Background: Although it is generally acknowledged to be a problem in severe hypertension, headache has not been consistently associated with mild-to-moderate hypertension.
Patients and methods: In 7 randomized, double-blind, placebo-controlled trials, which included 2,673 patients with mild-to-moderate hypertension (defined as seated diastolic blood pressure of 95-110 mm Hg), patients were randomized to receive once-daily treatment with irbesartan, an angiotensin II receptor blocker (n= 1,987), or placebo (n=686). The data were pooled and analyzed retrospectively to determine whether the level of hypertension was associated with headache and whether antihypertensive therapy reduced the incidence of headache.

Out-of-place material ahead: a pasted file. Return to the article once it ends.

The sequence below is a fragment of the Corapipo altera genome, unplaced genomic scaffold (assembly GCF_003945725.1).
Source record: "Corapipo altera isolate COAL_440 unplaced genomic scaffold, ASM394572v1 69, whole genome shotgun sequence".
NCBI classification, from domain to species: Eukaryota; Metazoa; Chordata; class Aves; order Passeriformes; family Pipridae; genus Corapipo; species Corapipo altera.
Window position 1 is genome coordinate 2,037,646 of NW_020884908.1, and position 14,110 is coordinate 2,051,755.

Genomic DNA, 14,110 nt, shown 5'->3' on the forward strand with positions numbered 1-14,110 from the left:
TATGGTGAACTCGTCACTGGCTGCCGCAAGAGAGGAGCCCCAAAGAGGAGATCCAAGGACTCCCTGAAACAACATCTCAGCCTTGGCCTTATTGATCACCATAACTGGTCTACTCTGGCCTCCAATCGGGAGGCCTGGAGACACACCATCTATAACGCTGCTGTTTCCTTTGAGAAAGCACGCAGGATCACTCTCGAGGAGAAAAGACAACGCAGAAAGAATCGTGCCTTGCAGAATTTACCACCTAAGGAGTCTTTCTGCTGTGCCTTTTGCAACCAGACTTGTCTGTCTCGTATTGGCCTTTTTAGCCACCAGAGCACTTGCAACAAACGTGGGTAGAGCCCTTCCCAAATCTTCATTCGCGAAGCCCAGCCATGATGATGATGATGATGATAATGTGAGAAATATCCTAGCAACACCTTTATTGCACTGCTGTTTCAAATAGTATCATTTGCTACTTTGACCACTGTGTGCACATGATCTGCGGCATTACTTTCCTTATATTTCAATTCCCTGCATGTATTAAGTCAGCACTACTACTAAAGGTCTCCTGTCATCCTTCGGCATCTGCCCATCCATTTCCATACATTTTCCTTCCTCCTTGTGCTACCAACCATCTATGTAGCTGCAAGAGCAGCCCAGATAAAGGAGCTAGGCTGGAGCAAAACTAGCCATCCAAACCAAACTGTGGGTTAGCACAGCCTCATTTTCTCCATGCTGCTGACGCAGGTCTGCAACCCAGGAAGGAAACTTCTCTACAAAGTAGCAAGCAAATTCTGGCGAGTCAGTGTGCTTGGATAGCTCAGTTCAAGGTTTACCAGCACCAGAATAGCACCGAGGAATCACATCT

Results: Factors found to be predictive of headache incidence were diastolic blood pressure, sex (female), and age (<50 years). In comparison with placebo, the use of irbesartan was associated with a significant reduction in the incidence of headache (P=.003).
Conclusions: These data suggest that mild-to-moderate hypertension is not asymptomatic and that the incidence of headache can be reduced by antihypertensive treatment with a favorable adverse effect profile.